Rehashing the Past, the Pros and Cons

While it's always good to look back and survey your work (I recently looked back at some school projects I did in 2001-2003 and thought of all the things I would have changed if I were to do it today), the extent to which the film industry is 'rehashing' the past is a little bit different.

I've heard a lot of people complain that 'we are in the era of remakes.' It's not only remakes, it's sequels to long-dead films that probably should not have a sequel. The Terminator series has about run its course, and yet there was a 4th and a 5th installment in the franchise coming. Spider-Man'was rehashed after the Tobey McGuire and James Franco trilogy for two additional films that rebooted the series, and now it's being rehashed AGAIN in 2017 (I don't know the specifics but my friend Jim is an encyclopedia of comic book knowledge).

I'm also not really looking forward to the new Star Wars' films, ANOTHER film based around Wolverine from the X-Men; it's getting to the point where you can't watch other films he's done without seeing WOLVERINE--he's in great danger like Jason Alexander and Michael Richards are in of being typecast or being recognized as only their characters for the rest of their careers (I guess there is a Seinfeld'curse, if a TV show has super-brilliant writing that brings out larger-than-life characters, that's what people remember about the actors who played them. If the actor can't do character acting that well, it's pretty hard not to see George Costanza wherever Jason Alexander is.

(of course if you went to the same Acting school I did, you know there IS no such thing as a 'character.' But more on that in another article.)

So what's the reason, how to stop this and how do we become original again? First off, it's just franchises which have been determined to make money, not just make the producers' money back, but squeeze as much as they can out of a certain franchise over and over and over again until the public loses interest. It's like by the time Earnest did his 8th or 9th film, the public had pretty much had enough. Some even after his first film!

I think the most counter-arguments would answer, 'well, just go watch independent films at festivals or online.' Well, the problem with this is that there are SO many of these films that can be considered 'independent,' and made with such a huge volume (I'm not sure how many videos are uploaded to YouTube every second, but it's a lot), that the actual art of filmmaking is dying somewhat in favor of watching animals do funny things or people doing stupid stunts they really shouldn't be doing. Or 'man on the street' interviews, or whatever. The list goes on.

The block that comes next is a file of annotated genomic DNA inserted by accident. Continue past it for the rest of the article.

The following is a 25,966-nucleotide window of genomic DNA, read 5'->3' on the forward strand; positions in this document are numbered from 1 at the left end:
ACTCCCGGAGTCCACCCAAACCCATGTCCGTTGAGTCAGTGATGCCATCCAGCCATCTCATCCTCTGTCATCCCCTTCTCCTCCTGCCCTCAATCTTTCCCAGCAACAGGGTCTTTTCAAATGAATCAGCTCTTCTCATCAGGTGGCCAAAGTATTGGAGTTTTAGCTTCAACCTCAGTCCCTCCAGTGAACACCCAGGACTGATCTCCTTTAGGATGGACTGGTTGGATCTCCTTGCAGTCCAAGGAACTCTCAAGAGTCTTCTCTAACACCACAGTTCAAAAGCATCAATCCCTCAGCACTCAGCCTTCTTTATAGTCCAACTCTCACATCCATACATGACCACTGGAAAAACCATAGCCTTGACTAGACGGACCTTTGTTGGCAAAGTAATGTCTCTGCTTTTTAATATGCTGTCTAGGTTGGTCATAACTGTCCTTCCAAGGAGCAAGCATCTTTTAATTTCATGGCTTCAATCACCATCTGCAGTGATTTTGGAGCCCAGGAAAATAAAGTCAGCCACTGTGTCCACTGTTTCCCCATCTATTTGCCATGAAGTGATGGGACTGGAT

My original training was in the strength of the image. Film is, as much as some would like to argue it, a visual medium. It's designed to capture (usually) human behavior, not spoken lines from a script. Theatre, actually, has the honor of being the art of the spoken word (and yes you can argue there are performances without any words and just movement such as dances, but the majority of popular theatre is finding the play's given circumstances through character conversations). So with this huge infusion of more and more films that we can possible consume in 800 billion lifetimes, blurbs and blogs bombarding us every day and turning into white noise--we've turned off a bit to seeing film for what it should be--a work of art. While some would argue capturing beautiful images draws attention to the film's medium, I'd say if it's in service to the story, assuming it's an original one and not a rehash, it's something that enters our subconscious a bit more than the conscious mind.

Try this: watch a film but only look at the edits. You'll find it's not only really hard to follow the film, but this effect can last about a week before going away. Or second, focus on nothing but what each character wants in each scene, and ignore the visuals. You get a much clearer understanding of the film this way. Most people don't do either of the above activities. We're willing to 'suspend our disbelief' and ignore the 'craft' of the film. I'm not saying I want my editing work to be noticed and to have people say, 'wow that film had really good editing,' I don't want people to know that I worked on the film at all. The film should flow so well that no one should ever notice the editing without consciously making the decision to do so.

I have a former videography teacher who started an online institution called 'The School of No Media.' While it would probably take me a lifetime to figure out what's going on inside his head and why he chose to go this route after 30+ years in film and video, I'm gauging this 'School of No Media' as a reaction of sorts to the huge inundation I previously described-remakes, rehashes, tons of bloggers, webcam videos, family pets doing silly things, etc. The very phrase asks us to step back and question why we use media and what its actuals purpose is. In a world without media, would we still be able to tell compelling stories, capture compelling images and relate them via spoken word or drawing, capture interesting audio tracks by using our voices to mimic and/or change what we heard in nature? Probably, yes; if all of this was stripped away from us, and we were forced to look at each other in the eyes again rather than always at a screen, we'd have something more powerful and more meaningful than the best independent film or the most successful remake--our imagination.

And so we go back to the beginning of how all of this started.


Daniel H.

Expert Final Cut Pro Video Editor Specializing in Narrative Cinema

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